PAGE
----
Michael Apple: Are International Educational Reforms Really Democratic?
Professor Michael Apple gave a lecture on "Are International Educational Reforms Really Democratic?" on the 19th of May 2017 at 4.30 PM in the Auditorium of the Helsinki Music centre.
The lecture was organised by ArtsEqual and University of Arts Helsinki's CERADA (Center for Educational Research and Academic Development in the Arts).
In an large number of nations throughout the world, educational reforms are being proposed and instituted that claim to be democratic. Often based on "consumer choice" or a return to a "common culture", they seem rhetorically committed to defending and expanding democracy and to making education more responsive and effective. But the effects of these widespread reforms are different. Apple shall examine their contradictory effects and in the process also document more robust democratic policies and practices that have considerable promise.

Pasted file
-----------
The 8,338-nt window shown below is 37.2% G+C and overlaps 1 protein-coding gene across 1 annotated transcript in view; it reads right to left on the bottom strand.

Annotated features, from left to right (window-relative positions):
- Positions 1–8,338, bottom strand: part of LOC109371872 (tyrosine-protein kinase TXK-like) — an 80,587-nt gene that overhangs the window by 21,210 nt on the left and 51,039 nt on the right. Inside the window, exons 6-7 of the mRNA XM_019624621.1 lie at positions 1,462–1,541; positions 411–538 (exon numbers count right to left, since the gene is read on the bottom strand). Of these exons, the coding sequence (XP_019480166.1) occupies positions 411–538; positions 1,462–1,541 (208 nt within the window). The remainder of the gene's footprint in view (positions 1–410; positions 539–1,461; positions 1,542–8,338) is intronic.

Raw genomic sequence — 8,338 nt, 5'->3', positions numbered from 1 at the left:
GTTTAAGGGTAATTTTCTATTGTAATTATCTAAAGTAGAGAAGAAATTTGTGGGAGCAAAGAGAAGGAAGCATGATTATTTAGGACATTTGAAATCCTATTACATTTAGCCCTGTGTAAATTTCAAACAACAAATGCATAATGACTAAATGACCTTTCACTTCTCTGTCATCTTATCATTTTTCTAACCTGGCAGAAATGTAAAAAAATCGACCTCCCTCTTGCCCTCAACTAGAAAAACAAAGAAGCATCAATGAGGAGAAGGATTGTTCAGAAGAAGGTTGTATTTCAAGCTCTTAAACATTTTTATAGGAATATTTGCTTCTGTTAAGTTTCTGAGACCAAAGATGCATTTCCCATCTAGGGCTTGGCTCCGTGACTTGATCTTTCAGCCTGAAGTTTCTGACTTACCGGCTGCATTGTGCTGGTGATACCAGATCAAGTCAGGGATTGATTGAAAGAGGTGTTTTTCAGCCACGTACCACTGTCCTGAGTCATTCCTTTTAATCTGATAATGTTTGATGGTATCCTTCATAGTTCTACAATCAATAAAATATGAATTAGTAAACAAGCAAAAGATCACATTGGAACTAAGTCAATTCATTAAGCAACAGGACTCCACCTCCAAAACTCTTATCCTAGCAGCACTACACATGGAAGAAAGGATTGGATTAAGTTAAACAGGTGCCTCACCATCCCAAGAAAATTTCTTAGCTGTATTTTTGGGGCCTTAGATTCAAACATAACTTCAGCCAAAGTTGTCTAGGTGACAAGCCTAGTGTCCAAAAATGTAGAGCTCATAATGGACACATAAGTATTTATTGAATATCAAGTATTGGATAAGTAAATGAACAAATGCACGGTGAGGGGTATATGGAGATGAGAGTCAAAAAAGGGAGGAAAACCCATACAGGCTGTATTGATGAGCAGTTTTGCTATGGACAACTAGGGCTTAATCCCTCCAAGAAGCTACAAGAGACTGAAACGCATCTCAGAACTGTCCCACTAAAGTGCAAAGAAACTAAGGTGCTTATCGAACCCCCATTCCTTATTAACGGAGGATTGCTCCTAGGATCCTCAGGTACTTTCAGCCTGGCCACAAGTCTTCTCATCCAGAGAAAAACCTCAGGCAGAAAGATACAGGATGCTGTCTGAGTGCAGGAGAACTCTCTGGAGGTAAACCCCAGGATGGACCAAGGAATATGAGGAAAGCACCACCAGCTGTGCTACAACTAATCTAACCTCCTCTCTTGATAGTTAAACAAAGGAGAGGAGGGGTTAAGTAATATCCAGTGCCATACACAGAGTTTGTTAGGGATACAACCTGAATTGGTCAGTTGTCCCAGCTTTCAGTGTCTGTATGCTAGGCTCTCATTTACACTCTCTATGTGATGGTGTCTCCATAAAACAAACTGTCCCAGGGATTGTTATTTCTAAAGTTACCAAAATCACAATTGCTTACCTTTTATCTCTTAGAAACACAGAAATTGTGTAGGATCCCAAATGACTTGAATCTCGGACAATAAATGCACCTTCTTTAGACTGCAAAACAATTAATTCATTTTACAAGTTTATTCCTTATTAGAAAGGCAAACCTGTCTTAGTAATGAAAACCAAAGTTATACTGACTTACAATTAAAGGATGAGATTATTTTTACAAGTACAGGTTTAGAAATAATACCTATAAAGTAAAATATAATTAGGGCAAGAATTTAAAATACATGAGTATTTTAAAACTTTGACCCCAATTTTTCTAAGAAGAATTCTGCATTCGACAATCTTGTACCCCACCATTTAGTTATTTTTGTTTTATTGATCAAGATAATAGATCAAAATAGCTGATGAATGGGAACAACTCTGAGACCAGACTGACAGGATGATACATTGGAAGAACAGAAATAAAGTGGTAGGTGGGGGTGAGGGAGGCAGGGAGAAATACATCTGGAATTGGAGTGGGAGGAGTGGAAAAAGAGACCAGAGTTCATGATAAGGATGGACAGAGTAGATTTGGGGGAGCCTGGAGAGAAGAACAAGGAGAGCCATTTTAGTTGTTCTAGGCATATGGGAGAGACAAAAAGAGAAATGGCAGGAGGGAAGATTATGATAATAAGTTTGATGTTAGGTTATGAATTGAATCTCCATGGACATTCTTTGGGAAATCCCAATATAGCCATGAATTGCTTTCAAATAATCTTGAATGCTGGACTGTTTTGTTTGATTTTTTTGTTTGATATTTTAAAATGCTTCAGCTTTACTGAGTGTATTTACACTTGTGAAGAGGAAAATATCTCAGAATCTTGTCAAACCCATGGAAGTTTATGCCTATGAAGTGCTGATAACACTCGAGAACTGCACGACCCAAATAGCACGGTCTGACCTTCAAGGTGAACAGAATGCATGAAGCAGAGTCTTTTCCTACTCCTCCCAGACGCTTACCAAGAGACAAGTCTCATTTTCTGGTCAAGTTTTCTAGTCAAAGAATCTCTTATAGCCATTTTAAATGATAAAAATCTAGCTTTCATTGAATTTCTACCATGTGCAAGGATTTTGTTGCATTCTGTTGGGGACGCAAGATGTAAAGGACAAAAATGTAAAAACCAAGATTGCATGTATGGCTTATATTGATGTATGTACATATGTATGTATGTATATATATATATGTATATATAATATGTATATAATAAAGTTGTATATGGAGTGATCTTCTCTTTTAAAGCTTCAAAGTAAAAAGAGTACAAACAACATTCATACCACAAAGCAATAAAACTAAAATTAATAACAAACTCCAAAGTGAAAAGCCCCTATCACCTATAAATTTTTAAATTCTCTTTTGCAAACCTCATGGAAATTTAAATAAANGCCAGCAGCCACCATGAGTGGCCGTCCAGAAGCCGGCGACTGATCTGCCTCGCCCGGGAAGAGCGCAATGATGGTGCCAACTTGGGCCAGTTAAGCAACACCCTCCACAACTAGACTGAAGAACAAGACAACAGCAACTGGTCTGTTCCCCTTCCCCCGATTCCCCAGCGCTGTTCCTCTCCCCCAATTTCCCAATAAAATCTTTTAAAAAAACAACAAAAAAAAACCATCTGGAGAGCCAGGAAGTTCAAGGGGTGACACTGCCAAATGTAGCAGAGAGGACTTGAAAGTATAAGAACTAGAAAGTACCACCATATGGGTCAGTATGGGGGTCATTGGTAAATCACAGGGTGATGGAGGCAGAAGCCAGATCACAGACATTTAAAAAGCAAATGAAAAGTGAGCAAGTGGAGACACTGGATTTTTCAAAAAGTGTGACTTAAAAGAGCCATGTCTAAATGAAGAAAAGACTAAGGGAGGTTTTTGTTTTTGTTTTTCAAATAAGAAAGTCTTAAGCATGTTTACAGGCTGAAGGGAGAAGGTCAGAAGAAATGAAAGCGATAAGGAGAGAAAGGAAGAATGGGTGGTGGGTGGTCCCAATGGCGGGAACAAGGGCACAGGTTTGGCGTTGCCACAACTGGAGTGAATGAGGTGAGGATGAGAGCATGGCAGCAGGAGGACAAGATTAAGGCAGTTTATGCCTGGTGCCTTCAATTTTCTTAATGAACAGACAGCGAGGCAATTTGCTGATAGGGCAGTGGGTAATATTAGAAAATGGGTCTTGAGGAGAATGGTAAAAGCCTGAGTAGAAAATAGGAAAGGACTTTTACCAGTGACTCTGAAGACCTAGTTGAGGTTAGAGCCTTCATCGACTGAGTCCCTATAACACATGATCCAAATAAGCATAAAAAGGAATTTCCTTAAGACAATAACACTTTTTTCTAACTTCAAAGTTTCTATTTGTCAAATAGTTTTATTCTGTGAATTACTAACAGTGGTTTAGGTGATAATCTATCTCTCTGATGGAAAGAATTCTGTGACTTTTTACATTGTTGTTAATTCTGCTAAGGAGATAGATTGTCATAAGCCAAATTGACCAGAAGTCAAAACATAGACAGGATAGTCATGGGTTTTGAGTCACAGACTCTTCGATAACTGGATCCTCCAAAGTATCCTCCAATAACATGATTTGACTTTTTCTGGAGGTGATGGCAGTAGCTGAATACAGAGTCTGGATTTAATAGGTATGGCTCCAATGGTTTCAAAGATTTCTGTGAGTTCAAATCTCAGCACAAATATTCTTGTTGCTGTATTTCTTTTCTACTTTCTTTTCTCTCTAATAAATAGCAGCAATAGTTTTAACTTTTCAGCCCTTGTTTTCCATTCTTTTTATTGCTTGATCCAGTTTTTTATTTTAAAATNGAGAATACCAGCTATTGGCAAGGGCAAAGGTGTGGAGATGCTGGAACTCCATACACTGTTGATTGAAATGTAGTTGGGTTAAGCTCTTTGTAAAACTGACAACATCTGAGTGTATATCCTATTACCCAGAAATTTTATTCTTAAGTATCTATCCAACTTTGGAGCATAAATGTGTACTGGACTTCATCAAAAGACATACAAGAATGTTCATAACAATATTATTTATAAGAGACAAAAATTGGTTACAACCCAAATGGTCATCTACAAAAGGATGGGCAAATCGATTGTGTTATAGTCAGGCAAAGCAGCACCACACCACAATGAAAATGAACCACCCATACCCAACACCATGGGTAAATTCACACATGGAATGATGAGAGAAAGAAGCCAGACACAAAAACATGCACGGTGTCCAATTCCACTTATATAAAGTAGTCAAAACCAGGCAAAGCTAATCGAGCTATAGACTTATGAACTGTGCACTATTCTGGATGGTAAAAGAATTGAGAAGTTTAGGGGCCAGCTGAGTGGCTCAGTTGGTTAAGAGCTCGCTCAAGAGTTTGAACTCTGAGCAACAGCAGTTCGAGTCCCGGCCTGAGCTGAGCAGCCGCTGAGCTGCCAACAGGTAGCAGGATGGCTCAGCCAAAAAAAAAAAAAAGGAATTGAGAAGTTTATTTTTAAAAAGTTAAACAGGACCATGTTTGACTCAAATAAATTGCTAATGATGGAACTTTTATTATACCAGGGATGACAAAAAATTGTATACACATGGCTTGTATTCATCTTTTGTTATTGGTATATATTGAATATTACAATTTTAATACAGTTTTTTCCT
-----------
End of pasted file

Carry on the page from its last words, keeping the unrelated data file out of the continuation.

Michael W. Apple is the John Bascom Professor of Curriculum and Instruction and Educational Policy Studies at the University of Wisconsin, Madison, USA. He has worked with progressive educational systems, governments, universities, unions, and activist and dissident groups throughout the world to democratize educational research, policy, and practice.
Professor Apple has written extensively on the politics of educational reform, on the relationship between culture and power, and on education for social justice. Among his most recent books are Knowledge, Power, and Education and Can Education Change Society? Professor Apple has been selected as one of the fifty most important educational scholars in the 20th Century. His books Ideology and Curriculum and Official Knowledge were also selected as two of the most significant books on education in the 20th Century.
Apple is member of ArtsEqual advisory board.
Video (in English) and article (in Finnish) about professor Apple in November 2015